If you are testing long fibers, then you likely are using a dispersion shifted fiber. You will not find these in the list of fiber types the instrument knows about. However, you can create a custom fiber and select it as the fiber type, or set manual values in the third Setup tab (Cable). The manual describes this process for each instrument.
- The Index of Refraction affects the reported fiber lengths, especially long lengths.
- The Backscatter Coefficient primarily affects the reported reflectance measurements.
- Modal Bandwidth does not apply to singlemode fiber
- Core Diameter is nominally 9.0 µm for singlemode.
In premises environments, the overall loss is typically dominated by insertion loss at the connectors. Using a launch fiber prior to the fiber under test and a receive fiber after allows the entire fiber under test to be measured, including the end connections. Premises standards such as IEC 61280-4-1 require a launch cord and a tail cord (also called a launch fiber and a receive fiber).
When testing longer fibers, the fiber attenuation dominates and so a launch fiber is not as important. For simple troubleshooting, a launch fiber would not have to be used. If a launch fiber is not used, a short (1 meter) patch cable is still recommended to minimize wear on the end face of the instrument’s OTDR port.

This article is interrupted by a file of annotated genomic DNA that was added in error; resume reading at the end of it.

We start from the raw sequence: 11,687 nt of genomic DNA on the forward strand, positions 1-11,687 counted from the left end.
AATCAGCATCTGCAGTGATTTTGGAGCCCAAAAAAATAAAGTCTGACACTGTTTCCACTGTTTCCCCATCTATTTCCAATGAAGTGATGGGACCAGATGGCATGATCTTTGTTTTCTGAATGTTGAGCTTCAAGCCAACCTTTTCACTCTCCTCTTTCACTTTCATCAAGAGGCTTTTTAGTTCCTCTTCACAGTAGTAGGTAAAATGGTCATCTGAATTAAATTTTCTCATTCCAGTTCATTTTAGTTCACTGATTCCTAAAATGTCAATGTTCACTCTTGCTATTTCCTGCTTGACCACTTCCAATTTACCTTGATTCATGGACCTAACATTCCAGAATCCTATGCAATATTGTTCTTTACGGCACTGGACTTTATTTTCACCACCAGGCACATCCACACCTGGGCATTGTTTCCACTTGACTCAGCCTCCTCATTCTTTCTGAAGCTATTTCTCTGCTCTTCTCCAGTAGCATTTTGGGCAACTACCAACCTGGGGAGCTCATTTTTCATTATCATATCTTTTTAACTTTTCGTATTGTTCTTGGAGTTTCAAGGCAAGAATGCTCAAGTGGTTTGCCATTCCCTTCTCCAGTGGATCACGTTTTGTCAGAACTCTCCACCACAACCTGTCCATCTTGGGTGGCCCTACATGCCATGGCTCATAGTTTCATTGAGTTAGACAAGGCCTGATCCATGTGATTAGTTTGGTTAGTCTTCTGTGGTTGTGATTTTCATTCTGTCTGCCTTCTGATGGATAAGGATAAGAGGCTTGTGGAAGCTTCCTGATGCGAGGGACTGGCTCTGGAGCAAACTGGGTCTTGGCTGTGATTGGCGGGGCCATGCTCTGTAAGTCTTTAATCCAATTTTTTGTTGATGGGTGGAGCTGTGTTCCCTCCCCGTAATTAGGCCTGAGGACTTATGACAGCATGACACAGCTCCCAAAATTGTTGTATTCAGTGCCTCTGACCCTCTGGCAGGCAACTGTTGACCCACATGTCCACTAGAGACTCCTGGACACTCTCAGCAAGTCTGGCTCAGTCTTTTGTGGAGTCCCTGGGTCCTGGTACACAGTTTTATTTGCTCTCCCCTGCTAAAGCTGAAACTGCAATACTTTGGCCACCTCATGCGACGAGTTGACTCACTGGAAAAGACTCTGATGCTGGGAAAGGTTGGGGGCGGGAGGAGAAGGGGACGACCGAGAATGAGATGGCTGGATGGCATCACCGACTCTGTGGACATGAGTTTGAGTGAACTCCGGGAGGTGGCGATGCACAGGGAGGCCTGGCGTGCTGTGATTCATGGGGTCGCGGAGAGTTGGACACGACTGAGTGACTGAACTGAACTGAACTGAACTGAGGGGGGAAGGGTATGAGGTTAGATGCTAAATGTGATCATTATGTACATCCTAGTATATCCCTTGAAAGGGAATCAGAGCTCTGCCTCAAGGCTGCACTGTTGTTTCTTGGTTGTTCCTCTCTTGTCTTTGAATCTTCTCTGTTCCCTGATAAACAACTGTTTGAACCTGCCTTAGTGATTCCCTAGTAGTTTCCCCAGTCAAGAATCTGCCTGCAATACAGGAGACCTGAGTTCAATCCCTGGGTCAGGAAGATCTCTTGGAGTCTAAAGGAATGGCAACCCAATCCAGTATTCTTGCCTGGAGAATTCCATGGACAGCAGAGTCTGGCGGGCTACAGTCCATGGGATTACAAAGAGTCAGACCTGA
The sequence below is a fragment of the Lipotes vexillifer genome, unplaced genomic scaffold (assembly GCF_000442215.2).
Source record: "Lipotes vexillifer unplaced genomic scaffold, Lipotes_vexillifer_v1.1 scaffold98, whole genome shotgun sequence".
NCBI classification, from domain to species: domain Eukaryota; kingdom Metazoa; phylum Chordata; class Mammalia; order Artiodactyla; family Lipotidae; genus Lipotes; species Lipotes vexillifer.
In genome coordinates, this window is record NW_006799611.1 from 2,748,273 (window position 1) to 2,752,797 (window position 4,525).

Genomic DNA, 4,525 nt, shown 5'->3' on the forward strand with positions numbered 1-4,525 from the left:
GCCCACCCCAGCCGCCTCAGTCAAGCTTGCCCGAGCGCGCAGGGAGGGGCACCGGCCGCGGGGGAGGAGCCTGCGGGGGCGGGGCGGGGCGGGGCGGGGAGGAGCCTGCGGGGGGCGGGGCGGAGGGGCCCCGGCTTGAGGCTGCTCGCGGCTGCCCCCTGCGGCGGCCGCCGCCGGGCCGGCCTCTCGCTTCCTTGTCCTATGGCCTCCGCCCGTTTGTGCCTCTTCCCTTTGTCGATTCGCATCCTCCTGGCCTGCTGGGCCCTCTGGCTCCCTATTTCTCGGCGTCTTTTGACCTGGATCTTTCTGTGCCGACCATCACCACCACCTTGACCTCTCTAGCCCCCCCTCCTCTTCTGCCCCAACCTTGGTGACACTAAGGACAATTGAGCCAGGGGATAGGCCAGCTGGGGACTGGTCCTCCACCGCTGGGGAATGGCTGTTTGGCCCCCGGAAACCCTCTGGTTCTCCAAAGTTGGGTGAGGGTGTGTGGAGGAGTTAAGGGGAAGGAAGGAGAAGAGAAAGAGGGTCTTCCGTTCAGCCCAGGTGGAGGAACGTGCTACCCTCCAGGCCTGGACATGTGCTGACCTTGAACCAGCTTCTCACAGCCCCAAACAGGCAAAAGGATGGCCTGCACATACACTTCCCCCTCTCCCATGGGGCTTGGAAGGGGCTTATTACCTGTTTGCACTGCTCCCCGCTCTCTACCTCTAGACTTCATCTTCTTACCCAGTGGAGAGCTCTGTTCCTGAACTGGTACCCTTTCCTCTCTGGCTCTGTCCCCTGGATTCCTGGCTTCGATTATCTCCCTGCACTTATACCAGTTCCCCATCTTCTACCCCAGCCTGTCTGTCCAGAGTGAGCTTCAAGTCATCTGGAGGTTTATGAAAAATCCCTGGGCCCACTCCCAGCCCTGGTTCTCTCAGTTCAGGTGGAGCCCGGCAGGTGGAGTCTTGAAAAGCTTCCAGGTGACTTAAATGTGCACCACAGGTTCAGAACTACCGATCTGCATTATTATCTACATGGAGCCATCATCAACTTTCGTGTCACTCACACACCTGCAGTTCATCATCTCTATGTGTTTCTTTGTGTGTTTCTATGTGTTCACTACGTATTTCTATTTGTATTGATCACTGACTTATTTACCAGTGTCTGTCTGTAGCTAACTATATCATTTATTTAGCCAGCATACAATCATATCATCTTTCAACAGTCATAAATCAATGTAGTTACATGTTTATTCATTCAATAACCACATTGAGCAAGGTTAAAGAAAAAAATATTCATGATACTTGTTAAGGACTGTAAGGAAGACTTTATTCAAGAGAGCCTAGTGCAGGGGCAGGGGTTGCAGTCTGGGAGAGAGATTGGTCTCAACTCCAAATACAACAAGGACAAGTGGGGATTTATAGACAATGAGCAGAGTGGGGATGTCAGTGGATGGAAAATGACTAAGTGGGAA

Using a launch fiber and a receive fiber is still a good idea, because it provides the most complete results and some standards may require it for certification. However, the standard launch fiber from Fluke Networks, such as part number NFK3-LAUNCH, may not be appropriate. To determine this, ask three questions:
- How long is the longest fiber under test to be tested?
For this first question, it is important to understand that the longer the fiber is, the more the fiber loss is, and so the more dynamic range is needed to measure the end of the fiber. Dynamic range is increased by using longer test times and/or wider pulse widths, which have wider deadzones. The launch fiber needs to be longer than the deadzone; however, longer launch fibers eat into the budget for length and dynamic range, are more unwieldy to carry and more costly.
Determine the maximum dynamic range needed for testing using the following formula:
Dynamic Range Needed = fiber attenuation (dB/km) x length (km) + event losses (dB)
Use the following table as a rough guideline for determining the appropriate length to use for the dynamic range needed. The instrument will attempt to keep the pulse width compatible with the launch and receive fiber lengths determined through launch and receive compensation, though this may increase the test time.
Dynamic Range Needed (dB)
Typical Pulse Width (ns)
Min. Launch Fiber Length (meters)
10.4 to 13.5
8.5 to 11.4
13.5 to 21.8
11.4 to 19.6
As an example the following table shows the launch fiber length needed for fiber with typical fiber attenuation (≤ 0.35 dB/km at 1310nm; ≤ 0.2 dB/km at 1550nm) and event loss less than 0.8 dB.
Max. Fiber Length (km)
Typical Pulse Width (ns)
Min. Launch Fiber Length (meters)
0 to 27
0 to 38
27 to 36
38 to 53
36 to 60
53 to 94
- Is the fiber under test similar to the launch fiber?